The Department of Health and Human Services (HHS) released its final Notice of Benefit and Payment Parameters for 2020. This rule describes benefit and payment parameters under the Affordable Care Act (ACA) that apply for the 2020 benefit year. Standards included in the rule relate to:
- Annual limitations on cost sharing;
- The individual mandate’s affordability exemption;
- Direct enrollment in the Exchanges; and
- Special enrollment periods in the Exchanges.
HHS also sought comments on issues to address in the future, such as the practice of “silver loading,” the automatic re-enrollment process through the Exchanges and any additional measures that would reduce eligibility errors and potential government misspending. Although the final rule does not finalize any policies related to these issues, HHS noted that it intends to take the comments received in response to the proposed rule into consideration in future rulemaking.
- The ACA’s out-of-pocket maximum limit increases to $8,150 (self-only coverage) and $16,300 (family coverage) for 2020.
- The required contribution percentage for the individual mandate’s affordability exemption will decrease for 2020.
- The final rule does not implement any policies to address the practice of “silver loading.”
April 19, 2019
The 2020 Final Notice of Benefit and Payment Parameters was issued.
2020 Benefit Year
The changes included in the final rule generally apply for the 2020 benefit year.
Annual Limitations on Cost Sharing
The ACA requires non-grandfathered plans to comply with an overall annual limit—or an out-of-pocket maximum—on essential health benefits. The ACA requires the out-of-pocket maximum to be updated annually based on the percent increase in average premiums per person for health insurance coverage.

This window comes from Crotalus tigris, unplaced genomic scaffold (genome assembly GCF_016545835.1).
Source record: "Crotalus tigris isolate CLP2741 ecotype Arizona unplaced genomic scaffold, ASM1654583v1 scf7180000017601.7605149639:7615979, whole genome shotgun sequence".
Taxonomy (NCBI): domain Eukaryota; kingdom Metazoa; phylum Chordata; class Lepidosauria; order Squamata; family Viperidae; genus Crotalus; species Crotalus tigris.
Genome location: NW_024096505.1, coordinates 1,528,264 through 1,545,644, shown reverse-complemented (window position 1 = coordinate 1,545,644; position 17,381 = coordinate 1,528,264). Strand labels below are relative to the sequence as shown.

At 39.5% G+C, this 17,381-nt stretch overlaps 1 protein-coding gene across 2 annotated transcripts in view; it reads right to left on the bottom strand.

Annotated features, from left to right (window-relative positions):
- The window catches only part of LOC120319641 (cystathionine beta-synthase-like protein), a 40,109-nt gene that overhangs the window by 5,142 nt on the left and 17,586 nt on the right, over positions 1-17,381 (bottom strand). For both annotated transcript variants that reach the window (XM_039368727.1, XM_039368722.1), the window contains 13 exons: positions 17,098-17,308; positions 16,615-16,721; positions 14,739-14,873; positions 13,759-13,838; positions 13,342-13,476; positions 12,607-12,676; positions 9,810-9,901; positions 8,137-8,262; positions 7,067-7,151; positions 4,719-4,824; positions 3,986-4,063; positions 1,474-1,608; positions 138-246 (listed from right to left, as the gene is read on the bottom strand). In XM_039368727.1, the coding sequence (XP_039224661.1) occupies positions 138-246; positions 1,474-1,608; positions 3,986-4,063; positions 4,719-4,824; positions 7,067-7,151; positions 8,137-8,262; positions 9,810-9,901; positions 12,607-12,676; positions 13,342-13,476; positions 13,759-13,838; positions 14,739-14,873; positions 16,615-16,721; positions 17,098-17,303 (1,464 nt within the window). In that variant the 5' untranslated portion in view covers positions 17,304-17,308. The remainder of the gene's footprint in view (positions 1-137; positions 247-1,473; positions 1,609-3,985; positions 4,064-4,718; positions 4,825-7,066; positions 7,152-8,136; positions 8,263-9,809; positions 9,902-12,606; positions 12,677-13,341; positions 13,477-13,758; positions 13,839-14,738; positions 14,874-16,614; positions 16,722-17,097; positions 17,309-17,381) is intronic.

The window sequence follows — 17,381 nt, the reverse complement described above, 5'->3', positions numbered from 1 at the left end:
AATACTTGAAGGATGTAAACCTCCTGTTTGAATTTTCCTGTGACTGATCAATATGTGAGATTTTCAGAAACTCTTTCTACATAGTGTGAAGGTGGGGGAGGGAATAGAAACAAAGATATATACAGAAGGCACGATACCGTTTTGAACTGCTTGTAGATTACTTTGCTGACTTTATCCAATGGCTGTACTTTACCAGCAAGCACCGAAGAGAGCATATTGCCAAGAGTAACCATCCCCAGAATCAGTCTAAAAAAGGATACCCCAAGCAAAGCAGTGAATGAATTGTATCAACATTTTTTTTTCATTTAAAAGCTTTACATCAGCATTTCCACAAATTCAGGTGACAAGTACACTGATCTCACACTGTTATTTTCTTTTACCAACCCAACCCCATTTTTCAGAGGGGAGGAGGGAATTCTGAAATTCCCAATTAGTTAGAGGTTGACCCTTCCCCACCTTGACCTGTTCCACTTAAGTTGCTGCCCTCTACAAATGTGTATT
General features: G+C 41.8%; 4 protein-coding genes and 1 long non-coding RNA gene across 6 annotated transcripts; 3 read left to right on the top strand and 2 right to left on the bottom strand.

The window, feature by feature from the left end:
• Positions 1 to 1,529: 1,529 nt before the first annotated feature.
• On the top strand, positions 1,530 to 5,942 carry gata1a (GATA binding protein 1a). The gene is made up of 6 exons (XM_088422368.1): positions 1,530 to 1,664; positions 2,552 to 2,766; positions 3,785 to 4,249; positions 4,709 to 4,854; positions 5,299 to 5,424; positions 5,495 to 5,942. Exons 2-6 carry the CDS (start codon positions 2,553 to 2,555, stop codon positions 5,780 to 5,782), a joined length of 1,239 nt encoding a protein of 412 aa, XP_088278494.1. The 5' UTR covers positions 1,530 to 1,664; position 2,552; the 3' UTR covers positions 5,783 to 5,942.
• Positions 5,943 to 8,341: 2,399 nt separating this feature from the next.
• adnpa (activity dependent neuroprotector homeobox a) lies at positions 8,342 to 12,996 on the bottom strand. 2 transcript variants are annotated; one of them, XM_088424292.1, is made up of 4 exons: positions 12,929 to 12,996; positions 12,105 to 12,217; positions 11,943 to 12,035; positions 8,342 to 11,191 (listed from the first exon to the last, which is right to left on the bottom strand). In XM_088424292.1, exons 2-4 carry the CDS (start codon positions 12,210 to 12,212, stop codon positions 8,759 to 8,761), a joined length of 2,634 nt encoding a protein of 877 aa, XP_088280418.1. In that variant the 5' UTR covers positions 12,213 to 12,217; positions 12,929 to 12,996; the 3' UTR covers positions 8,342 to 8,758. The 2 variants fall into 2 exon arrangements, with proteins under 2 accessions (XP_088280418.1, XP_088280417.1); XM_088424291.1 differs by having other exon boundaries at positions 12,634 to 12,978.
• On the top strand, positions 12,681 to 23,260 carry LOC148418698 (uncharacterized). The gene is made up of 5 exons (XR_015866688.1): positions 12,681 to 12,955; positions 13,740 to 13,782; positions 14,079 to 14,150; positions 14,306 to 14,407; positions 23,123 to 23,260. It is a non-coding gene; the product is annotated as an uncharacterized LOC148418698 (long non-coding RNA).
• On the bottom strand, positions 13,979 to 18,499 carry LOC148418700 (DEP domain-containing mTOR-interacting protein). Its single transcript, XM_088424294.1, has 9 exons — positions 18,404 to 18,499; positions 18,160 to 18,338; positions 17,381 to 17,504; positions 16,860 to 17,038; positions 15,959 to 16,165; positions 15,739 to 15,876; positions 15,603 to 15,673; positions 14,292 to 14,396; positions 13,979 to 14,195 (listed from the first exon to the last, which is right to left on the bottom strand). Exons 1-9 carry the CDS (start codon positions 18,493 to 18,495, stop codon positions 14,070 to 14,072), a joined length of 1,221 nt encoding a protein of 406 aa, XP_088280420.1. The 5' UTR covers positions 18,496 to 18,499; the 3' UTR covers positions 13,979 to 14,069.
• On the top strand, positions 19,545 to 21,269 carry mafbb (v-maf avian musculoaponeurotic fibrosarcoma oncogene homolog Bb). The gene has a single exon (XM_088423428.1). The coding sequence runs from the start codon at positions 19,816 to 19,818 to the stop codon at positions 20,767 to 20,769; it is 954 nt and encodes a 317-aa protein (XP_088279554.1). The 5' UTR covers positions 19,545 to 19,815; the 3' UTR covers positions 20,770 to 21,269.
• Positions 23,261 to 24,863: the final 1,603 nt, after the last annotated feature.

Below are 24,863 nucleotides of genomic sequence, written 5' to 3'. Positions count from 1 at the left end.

- For 2016, the out-of-pocket maximum was $6,850 for self-only coverage and $13,700 for family coverage.
- For 2017, the out-of-pocket maximum was $7,150 for self-only coverage and $14,300 for family coverage.
- For 2018, the out-of-pocket maximum is $7,350 for self-only coverage and $14,700 for family coverage.
- For 2019, the out-of-pocket maximum is $7,900 for self-only coverage and $15,800 for family coverage.
HHS’ proposed Notice of Benefit and Payment Parameters for 2020 (proposed Notice) would have increased the out-of-pocket maximum to $8,200 for self-only coverage and $16,400 for family coverage. However, the final rule implements slightly lower out-of-pocket maximums for 2020 of $8,150 for self-only coverage and $16,300 for family coverage.
Individual Mandate’s Affordability Exemption
Under the ACA, individuals who lack access to affordable minimum essential coverage (MEC) are exempt from the individual mandate penalty. For purposes of this exemption, coverage is considered affordable for an employee if the required contribution for the lowest-cost, self-only coverage does not exceed 8% of household income, adjusted annually, as follows:
- For 2015, the required contribution percentage was 05% of household income.
- For 2016, the required contribution percentage was 13% of household income.
- For 2017, the required contribution percentage was 16% of household income.
- For 2018, the required contribution percentage decreased to 05% of household income.
- For 2019, the required contribution percentage increased to 3% of household income.
Under the proposed Notice, the required contribution percentage would have increased in 2020 by 0.09 of a percentage point, to 8.39%. However, the final rule provides that, for 2020, an individual would be exempt from the individual mandate penalty if he or she must pay more than 8.24% of his or her household income for MEC. This is a decrease of 0.07 of a percentage point from 2019.